Mar 29, 2021

Where do fake art provenances come from?

WARNING: Art historians who cite these sources should know that they contain omissions and outright lies concerning Nazi looted art.

Part One: Catalogues raisonné

In this series of posts, we look at the prestigious art catalogs and catalogues raisonné that introduce false provenances into art history. 

Example : Picasso: The Blue and Rose Periods

A Catalogue Raisonné of the Paintings, 1900-1906

Pierre Daix and Georges Boudaille

Catalogue compiled with the collaboratio of Joan Rosselet

New York Graphic Society Ltd. Greenwich, Connecticut

original French edition of this books was created and published by 


Translated from the French by Phoebe Pool.

The texts of this edition were revised by Pierre Daix in 1967.

Printed in Switzerland.


Boy Leading a Horse by Picasso

Example 1: Boy Leading a Horse (Picasso)

Today, March 29, 2021, if you consult the provenance published online by the Museum of Modern Art, you will learn that between 1927 and "at least" July 7, 1934, this magnificent Picasso was owned by the Mendelssohn-Bartholdy family.

The Paul von Mendelssohn-Bartholdy Collection, Berlin, by 1927; Elsa Lucy Lolo von Mendelssohn-Bartholdy (1899-1986), née von Lavergne-Peguilhen, later Countess von Kesselstatt, wife of Paul von Mendelssohn-Bartholdy (1875-1935), 1927 by gift upon marriage to at least July 7, 1934

You will not learn that the Mendelssohn-Bartholdy family was persecuted and looted by the Nazis - that is information you can find in the legal documents filed in lawsuits and the numerous newspaper articles that tracked the progression of the restitution claim in the courts.  The MoMa does, in 2021, at least mention the name Mendelsohn-Bartholdy in its provenance.

The art historian who consults the catalogue raisonné Picasso 1900-1906, however, will find no trace of this family of Jewish art collectors. 

The provenance text leaps gracefully (and quite dishonestly) from Vollard to Thannhauser to William S. Paley, the powerful media magnate, to the Moma.

Where is the Mendelssohn-Bartholdy family?


And yet art historians continue to cite the catalogue as if it were a reliable source, when the question they should all be asking is:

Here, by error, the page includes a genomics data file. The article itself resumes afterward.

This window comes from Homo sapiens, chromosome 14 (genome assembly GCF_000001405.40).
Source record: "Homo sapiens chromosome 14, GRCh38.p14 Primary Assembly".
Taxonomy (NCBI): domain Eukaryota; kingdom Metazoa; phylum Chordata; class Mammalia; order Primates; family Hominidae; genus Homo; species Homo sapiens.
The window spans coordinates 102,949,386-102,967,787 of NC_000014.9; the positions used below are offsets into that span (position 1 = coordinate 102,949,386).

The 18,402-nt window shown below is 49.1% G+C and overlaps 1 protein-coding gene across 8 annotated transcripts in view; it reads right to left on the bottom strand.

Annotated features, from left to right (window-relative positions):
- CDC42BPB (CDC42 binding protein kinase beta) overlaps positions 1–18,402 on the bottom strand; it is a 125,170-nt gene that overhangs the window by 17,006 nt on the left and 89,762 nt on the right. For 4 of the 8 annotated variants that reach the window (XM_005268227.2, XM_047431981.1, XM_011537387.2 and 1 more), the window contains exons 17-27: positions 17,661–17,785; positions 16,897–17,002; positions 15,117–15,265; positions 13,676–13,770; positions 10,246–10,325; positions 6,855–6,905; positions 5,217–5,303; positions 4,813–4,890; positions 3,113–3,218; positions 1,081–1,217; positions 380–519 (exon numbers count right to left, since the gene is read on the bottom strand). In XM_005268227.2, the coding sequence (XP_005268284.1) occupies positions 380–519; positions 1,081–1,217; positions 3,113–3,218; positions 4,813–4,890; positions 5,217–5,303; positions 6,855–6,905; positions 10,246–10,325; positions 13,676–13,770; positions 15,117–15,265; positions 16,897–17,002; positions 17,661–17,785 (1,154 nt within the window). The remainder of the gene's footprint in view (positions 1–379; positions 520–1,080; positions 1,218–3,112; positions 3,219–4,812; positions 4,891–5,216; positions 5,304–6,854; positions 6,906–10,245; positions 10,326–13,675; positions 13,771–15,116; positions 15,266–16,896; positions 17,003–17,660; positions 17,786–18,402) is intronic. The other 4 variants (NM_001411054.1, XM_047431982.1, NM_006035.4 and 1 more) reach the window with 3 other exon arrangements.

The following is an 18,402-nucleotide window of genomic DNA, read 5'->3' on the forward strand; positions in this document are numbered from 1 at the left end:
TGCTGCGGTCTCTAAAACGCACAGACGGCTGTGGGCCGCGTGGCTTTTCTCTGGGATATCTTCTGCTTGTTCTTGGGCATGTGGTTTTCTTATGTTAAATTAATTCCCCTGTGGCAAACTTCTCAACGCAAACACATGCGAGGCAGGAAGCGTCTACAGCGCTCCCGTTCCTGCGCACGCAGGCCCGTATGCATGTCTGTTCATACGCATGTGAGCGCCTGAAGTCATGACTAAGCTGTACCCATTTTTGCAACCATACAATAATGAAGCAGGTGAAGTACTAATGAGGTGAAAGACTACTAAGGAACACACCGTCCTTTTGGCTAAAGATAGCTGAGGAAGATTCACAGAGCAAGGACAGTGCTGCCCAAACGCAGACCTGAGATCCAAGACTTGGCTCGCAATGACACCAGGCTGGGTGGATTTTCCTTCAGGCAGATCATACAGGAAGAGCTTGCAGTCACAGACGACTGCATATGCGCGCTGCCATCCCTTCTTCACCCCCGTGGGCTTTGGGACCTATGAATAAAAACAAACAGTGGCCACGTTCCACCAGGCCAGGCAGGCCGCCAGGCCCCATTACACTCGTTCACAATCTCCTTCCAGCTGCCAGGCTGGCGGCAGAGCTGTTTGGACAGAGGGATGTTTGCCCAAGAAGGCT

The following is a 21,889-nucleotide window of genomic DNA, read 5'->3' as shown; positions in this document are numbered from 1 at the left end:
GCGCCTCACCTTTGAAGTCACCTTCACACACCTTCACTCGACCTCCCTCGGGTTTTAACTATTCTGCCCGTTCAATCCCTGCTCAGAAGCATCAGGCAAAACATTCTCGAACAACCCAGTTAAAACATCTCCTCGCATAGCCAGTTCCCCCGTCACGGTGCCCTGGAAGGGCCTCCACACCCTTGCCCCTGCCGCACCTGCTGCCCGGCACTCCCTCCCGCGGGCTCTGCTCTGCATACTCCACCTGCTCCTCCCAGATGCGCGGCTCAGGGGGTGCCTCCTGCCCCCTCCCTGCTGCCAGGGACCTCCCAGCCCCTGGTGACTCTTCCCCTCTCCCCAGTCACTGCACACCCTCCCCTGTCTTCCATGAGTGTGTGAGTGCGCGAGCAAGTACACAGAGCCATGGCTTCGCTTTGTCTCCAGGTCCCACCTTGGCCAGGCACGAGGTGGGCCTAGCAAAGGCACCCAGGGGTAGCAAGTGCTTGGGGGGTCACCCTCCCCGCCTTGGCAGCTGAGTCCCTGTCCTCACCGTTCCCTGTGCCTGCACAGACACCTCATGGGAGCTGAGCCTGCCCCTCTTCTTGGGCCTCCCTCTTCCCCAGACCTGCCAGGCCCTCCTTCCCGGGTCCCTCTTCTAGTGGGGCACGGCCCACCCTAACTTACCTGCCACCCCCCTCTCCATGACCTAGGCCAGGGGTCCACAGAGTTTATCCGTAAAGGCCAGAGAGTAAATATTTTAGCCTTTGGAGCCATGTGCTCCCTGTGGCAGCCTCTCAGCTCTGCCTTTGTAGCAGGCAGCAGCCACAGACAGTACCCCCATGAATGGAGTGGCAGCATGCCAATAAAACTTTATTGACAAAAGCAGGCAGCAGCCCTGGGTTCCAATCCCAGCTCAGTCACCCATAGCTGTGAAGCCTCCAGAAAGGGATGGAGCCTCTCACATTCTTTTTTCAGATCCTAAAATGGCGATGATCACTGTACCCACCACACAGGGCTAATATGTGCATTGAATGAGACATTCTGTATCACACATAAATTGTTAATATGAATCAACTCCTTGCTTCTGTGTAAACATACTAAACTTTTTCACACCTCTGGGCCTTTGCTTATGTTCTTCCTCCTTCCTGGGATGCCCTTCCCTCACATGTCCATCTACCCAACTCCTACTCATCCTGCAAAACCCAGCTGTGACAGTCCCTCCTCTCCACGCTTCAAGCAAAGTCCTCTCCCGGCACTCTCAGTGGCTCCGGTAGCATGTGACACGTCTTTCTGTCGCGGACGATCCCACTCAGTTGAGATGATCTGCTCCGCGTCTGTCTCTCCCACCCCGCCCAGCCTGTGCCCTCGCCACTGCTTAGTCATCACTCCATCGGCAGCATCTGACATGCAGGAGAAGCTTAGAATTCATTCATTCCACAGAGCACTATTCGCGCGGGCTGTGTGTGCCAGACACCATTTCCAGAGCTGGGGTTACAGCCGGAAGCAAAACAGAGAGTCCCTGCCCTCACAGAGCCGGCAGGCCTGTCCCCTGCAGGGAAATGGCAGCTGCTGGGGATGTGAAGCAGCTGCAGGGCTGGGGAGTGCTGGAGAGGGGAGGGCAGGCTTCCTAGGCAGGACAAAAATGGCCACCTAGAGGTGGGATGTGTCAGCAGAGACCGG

How many other provenances have been falsified in this specific catalog?

Example 2: Still Life with a Portrait (Picasso, 1906)

The Daix and Boudaille Catalogue Raisonné of 1967 lists the provenance of Picasso's Still Life with Portrait as 

Kahnweiler (1911), Dr. Robeyn, Brussels; The Phillips Collection, Washington D.C.

Once again some very, very, very important information concerning Nazi looting of Jewish art collectors is omitted.

The Picasso had belonged to Dr Meyer-Udewald who was murdered in the Holocaust because she was Jewish. Of this there is no trace in the Catalogue Raisonné. 

In a talk in a Speech given at a Symposium in Amsterdam on 30th January 2008 hosted by Sotheby’s Auctioneers, Sarah Jackson offered a more complete version of the painting's itinerary:

Dr Meyer-Udewald, who was also Jewish, had emigrated from Hamburg to Tilburg in the Netherlands in 1936 loaning the Picasso to the Stedelijk Museum three years later.  In 1940, Dr Meyer Udewald moved to Belgium.  Once in Belgium, Dr Meyer-Udewald moved between safe houses in Brussels and Antwerp until she was betrayed and sent to the transit camp for Jewish prisoners at Malines.  On 20 September 1943, she was deported from Malines to Auschwitz where she died.  Her premature death activated the terms of the 1925 Will of Ernst Schlesinger.  

In wartime Brussels, the Picasso passed through the hands of Joseph Albert Dederen, a resident of Brussels and Dr Robyn, who loaned the picture to an exhibition in Knokke, its first public reappearance after the war.  The painting then surfaced at the Bollag Gallery in Zurich from whom it was purchased by the Galerie Benador, Geneva. 

In 2006, after a settlement between Duncan V. Phillips and the heirs of Ernst Schlesinger, Picasso's Still Life with Portrait was auctioned at Christie's.

Compare the provenance in the 2006 Christie's sale catalog (below) to the provenance in the Daix and Boudaille catalogue raisonné (above):

2006 Christies provenance: